So the Facebook IPO is tomorrow and is expected to raise $16 billion for the company and create a handful of billionaires and hundreds of millionaires. And it all was soooooooo easy …. NOT.
Facebook and Google and all the other mega-billion IPO stories are great for selling newspapers (oh, wait a minute, they are all going under right now and are probably supremely jealous of these high-flying Web startups) and for deifying the great American Dream, but let’s be real. These are one-in-a-million shots, winning lottery tickets that ended up in the hands of people like Zuckerberg and Page and Brin. Not that these guys aren’t smart and didn’t work hard, but there are millions of us who are smart and work hard, and for some reason the stars never quite align in the same way.
But that’s okay, because the rest of us live in the real world. The world where customers aren’t so easy to come by. Where profits are how we are measured by. Where there’s no exponential growth and there are no easy answers (although Facebook is now going to have to answer to lots of investors and doesn’t necessarily have a foolproof business strategy yet as described in this insightful post by Chris Dixon).
Instead, we all need to take a deep breath while the markets go bananas tomorrow and focus on the basics. Offering customers products and services that make their lives better. Taking risks and putting ourselves on the line to work on things we believe in. Failing, trying, failing again, trying again … every time picking ourselves up and dusting ourselves off to take another crack at it. And never taking the easy way out, because if this shit were easy, everyone would be doing it and everyone would be a millionaire (which would devalue our currency in some fashion, but I’m no economist, so don’t take my word for it).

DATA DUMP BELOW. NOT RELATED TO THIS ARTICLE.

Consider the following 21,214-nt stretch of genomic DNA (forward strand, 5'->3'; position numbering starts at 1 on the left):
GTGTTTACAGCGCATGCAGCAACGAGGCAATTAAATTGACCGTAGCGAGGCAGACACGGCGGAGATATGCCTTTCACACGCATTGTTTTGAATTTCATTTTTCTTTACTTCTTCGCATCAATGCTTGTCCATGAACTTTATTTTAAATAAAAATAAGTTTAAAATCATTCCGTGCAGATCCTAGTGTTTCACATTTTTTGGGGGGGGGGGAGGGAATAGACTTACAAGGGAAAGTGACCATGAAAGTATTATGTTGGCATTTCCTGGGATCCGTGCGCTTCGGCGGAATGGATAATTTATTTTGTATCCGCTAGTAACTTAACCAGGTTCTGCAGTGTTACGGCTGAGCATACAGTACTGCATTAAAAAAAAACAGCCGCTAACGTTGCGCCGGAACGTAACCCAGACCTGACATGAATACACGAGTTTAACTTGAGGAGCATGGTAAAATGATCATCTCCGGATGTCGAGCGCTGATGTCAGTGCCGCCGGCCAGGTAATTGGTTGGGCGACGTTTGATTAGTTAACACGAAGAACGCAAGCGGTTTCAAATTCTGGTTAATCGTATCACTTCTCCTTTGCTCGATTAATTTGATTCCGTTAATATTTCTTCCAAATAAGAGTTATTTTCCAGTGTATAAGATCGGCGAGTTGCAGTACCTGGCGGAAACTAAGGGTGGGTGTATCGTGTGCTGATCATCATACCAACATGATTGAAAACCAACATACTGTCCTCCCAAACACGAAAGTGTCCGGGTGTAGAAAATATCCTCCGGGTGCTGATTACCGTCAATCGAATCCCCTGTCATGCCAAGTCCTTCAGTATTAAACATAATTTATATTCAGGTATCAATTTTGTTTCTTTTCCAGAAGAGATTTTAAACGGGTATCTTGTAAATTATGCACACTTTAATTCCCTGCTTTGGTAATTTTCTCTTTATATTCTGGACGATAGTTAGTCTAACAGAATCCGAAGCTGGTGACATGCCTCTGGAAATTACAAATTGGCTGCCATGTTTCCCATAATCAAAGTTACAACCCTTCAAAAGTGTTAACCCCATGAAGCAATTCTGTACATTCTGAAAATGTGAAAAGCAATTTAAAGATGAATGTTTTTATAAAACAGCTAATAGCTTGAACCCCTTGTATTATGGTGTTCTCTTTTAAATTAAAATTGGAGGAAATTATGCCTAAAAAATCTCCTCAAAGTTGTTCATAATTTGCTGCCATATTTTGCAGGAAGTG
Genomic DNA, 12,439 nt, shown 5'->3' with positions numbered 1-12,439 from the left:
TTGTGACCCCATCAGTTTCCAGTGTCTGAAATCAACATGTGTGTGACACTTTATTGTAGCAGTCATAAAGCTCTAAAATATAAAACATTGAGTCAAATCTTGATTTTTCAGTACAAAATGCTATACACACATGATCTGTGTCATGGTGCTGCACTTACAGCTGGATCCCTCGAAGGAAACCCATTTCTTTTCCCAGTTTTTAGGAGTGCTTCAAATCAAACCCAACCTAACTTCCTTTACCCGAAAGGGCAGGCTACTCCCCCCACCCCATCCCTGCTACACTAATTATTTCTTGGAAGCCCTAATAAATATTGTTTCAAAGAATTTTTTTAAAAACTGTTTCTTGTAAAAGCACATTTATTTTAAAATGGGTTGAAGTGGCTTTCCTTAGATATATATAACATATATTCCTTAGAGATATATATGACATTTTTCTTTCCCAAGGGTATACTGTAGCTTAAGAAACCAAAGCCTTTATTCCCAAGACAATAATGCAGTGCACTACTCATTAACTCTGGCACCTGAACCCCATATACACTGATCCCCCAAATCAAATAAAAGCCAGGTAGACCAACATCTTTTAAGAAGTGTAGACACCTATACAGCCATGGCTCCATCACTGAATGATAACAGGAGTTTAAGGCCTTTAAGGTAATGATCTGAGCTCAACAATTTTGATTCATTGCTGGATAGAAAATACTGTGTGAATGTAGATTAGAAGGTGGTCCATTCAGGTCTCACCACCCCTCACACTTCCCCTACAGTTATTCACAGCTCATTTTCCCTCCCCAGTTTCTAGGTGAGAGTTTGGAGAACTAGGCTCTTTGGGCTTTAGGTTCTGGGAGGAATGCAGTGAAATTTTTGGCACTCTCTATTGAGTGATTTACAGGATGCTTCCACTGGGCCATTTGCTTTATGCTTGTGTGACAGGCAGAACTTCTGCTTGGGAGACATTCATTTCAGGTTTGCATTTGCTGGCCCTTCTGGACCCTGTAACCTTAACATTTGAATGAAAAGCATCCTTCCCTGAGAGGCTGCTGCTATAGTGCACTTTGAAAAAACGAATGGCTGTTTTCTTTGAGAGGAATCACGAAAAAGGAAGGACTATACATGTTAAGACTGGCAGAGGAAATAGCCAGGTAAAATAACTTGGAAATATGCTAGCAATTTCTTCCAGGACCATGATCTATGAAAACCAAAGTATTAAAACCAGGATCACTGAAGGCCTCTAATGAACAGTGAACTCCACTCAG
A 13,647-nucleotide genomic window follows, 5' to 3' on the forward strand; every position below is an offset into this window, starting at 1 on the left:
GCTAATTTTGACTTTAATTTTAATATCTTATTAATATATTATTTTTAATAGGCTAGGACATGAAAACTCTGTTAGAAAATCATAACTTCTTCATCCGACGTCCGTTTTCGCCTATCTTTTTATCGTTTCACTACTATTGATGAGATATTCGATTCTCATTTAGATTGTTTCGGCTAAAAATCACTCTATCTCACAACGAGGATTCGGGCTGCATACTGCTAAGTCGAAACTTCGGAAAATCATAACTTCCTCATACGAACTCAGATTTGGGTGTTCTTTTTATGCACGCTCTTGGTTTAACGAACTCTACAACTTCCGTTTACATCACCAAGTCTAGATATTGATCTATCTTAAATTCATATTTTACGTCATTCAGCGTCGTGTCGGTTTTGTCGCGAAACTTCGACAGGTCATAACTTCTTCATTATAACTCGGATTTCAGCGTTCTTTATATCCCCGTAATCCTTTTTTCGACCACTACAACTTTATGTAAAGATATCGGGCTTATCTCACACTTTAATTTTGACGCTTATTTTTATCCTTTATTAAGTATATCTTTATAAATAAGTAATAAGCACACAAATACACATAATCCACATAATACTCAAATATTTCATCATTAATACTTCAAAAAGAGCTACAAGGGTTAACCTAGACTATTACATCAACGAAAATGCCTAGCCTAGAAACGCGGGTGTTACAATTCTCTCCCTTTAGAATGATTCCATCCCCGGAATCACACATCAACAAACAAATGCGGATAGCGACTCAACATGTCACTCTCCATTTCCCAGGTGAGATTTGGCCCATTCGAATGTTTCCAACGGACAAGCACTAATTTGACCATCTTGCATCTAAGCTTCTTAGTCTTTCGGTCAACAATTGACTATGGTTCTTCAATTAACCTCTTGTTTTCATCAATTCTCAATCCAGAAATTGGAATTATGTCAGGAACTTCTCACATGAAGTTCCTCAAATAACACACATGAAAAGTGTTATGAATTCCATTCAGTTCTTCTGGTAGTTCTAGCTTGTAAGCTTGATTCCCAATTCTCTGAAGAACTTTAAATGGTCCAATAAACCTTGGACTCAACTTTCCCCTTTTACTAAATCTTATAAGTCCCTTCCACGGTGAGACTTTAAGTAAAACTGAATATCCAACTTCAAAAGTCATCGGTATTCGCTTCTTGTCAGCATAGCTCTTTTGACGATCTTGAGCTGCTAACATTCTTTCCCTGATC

Put it this way … if Facebook disappeared tomorrow, the world would still revolve and people would still be born, die, eat, sleep, have sex and go to baseball games and soccer matches (side note: if Man City would have blown that game this past Sunday and lost the Premier League title on the last day to their arch rivals Man United, then the world would possibly have stopped revolving for those poor fans … and if you didn’t see the last 10 minutes of that game, watch it here).
We are all replaceable, and in the end money can’t buy us more time. So use that most precious of commodities (time) doing what you love to do and putting all of your passion into it. You may not become a billionaire or a millionaire, but you won’t have regrets, and in the end you can say that you gave it everything you had. And that’s a life well lived.